The CJEU decides on the right of communication to the public in car rental with radio

Monday, 4 of May of 2020

The Court of Justice of the European Union (hereinafter CJEU) in its Judgment of 2 April 2020 (case C-753/18, STIM & SAMI vs. Fleetimanager & NB) has ruled on whether there is an act of communication to the public in those rental vehicles provided by radio.

The present case derives from two different proceedings handled before the Swedish Courts.

On the one hand, STIM (the Swedish organisation which collectively manages copyright in music) filed a claim against Fleetimanager (a motor vehicle rental companies established in Sweden) based on a copyright infringement. STIM claimed that Fleetmanager, by making available to third parties, namely motor vehicle rental companies, vehicles equipped with radio receivers for short-term hires to private clients, contributed to the infringements committed by those companies, which have made musical works available to the public without being authorised to do so. The Court of First Instance held that the hire of vehicles equipped with radio receivers involved a “communication to the public” of musical works so that the authors were entitled to receive a compensation. However, Fleetmanager had not participated in those copyright infringements. Therefore, the action brought by STIM was dismissed. That judgment was upheld on appeal and STIM brought an appeal against the judgment on appeal before the Swedish Supreme Court.

On the other hand, in the proceeding between SAMI (the Swedish organisation managing the related rights of performers) and NB, NB brought an action before the Swedish Patent, Trademark and Commercial Court seeking a declaration that NB was not required, on the basis of the fact that the vehicles which it hires to individuals and entrepreneurs are equipped with radio receivers and CD readers, to pay fees to SAMI for the use of sound recordings. The referred Court ruled that it constitutes a “communication to the public” within the meaning of Article 3.1 of Directive 2001/29, and declared that NB should pay compensation to SAMI. That judgment was overturned on appeal and SAMI brought an appeal against the judgment on appeal before the Swedish Supreme Court.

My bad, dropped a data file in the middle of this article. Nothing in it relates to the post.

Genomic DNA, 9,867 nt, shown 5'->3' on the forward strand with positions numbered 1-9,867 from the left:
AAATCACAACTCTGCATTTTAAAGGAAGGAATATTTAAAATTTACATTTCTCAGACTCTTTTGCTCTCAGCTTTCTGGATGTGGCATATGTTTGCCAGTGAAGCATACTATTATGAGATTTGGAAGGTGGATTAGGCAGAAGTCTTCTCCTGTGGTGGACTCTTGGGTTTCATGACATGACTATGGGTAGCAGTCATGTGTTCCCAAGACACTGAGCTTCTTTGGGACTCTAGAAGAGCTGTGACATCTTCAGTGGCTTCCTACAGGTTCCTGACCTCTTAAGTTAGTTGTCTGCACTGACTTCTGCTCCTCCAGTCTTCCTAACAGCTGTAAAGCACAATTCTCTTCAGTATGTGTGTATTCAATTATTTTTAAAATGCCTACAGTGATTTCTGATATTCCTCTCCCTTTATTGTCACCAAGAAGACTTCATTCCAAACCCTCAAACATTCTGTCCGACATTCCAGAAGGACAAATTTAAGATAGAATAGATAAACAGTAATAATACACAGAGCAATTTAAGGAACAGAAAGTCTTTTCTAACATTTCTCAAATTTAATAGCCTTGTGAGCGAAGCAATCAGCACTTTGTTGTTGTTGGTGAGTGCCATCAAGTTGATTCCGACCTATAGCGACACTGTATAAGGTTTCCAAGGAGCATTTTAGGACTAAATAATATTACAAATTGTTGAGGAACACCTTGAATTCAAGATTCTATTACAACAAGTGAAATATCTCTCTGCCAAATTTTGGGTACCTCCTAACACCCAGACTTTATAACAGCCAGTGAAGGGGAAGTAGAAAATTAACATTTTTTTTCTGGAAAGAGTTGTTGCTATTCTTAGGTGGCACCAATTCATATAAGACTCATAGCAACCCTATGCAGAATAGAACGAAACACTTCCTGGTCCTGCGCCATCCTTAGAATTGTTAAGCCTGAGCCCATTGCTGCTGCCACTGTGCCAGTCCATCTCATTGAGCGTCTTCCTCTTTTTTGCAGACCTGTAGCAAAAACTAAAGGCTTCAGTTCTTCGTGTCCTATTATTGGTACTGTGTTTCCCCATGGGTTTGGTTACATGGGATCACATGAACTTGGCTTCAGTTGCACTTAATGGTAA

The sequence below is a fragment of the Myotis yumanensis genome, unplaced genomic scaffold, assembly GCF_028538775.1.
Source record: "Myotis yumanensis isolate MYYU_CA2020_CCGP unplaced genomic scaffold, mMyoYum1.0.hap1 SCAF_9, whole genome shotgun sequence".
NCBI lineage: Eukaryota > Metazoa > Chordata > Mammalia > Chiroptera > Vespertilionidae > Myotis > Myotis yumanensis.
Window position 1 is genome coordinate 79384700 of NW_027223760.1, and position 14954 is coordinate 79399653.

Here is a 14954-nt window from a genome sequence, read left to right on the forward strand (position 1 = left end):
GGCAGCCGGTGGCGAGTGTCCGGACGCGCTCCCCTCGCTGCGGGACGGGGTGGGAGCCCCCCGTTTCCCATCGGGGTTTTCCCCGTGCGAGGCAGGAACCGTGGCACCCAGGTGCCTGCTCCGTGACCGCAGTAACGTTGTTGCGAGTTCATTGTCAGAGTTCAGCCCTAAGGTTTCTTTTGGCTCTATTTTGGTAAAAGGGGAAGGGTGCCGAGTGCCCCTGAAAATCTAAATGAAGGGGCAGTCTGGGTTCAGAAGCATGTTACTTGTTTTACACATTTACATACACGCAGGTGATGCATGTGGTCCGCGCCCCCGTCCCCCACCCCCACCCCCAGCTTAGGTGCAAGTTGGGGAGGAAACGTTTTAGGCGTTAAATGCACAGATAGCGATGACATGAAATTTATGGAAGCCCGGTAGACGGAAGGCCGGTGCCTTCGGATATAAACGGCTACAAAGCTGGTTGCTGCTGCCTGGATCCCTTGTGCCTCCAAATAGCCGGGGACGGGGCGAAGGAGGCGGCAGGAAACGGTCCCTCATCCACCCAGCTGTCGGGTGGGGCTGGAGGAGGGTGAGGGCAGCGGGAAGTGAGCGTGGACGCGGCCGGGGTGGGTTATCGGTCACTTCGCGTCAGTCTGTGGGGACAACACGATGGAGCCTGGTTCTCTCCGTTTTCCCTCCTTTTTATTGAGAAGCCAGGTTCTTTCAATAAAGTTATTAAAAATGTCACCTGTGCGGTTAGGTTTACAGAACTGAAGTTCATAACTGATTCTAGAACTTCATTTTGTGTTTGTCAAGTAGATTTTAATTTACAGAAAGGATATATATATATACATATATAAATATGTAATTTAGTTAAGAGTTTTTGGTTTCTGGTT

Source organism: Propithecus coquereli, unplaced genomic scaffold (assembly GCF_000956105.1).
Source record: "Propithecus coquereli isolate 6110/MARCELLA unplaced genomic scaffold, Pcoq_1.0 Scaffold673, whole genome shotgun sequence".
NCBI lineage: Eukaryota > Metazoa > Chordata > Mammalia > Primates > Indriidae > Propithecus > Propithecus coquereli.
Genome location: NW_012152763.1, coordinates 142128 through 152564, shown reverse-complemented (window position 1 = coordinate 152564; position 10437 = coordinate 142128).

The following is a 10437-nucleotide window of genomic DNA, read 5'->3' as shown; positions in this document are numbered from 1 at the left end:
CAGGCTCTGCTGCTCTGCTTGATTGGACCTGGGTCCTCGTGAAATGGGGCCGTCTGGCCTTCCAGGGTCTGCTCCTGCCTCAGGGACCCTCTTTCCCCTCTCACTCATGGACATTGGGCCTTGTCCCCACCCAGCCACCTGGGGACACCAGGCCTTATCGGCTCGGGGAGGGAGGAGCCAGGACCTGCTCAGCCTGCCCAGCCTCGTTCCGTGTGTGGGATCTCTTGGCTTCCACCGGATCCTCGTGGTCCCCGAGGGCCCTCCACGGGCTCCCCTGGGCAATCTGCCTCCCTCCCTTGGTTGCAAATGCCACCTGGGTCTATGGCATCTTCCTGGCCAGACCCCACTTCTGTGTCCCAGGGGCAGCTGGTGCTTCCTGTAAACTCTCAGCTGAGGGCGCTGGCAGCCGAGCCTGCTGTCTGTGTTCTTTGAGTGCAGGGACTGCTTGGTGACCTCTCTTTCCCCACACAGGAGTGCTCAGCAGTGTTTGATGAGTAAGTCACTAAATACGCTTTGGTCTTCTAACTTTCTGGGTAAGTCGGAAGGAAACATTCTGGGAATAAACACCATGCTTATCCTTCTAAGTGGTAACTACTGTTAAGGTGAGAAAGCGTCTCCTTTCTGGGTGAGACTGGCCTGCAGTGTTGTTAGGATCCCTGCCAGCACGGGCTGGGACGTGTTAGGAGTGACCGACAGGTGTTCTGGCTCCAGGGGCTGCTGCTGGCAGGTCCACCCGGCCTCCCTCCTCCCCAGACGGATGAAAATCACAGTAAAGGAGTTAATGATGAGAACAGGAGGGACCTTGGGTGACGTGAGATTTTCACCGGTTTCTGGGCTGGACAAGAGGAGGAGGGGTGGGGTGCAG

The CJEU establishes that In order to determine whether the hiring out of vehicles equipped with radio receivers constitutes an act of communication within the meaning of Directive 2001/29, it is necessary to carry out an individual assessment, in the light of a number of complementary criteria, which are not autonomous and are interdependent.

In this regard, the CJEU touch upon the recital 27 of Directive 2001/29, which reproduces, in essence, the joint declaration concerning Article 8 of the WCT confirming that “the mere provision of physical facilities for enabling or making a communication does not in itself amount to communication within the meaning of this directive”.

Taking into consideration the above, the CJEU on a succinctly substantiation establishes that the supply of a radio receiver forming an integral part of a hired motor vehicle, which makes it possible to receive, without any additional intervention by the leasing company, the terrestrial radio broadcasts available in the area in which the vehicle is located differs from acts of communication by which service providers intentionally broadcast protected works to their clientele, by distributing a signal by means of receivers that they have installed in their establishment.

Finally, the CJEU confirms that this interpretation cannot be called into question by the argument that vehicle rental companies make available to their customers spaces which Stim and SAMI describe as ‘public’, namely the passenger compartments of hire vehicles, in which it is possible to enjoy protected works using the radio receivers with which those vehicles are equipped. The provision of such space does not constitute an act of communication. Therefore, the private or public criterion of the place where the communication takes place is irrelevant.

It is certainly surprising that the CJEU’s substantiation is weak and limited to the application of recital 27 of Directive 2001/29. Although it had previously been taken into account by the CJEU, the fact is that, contrary to the CJEU judgment of 26 April 2017 (Case C-527/15 Stichting Brein), the Court does not refer to the argument included in recital 23, in the sense of understanding this right of communication in a broad sense covering all communication to the public not present at the place where the communication originates.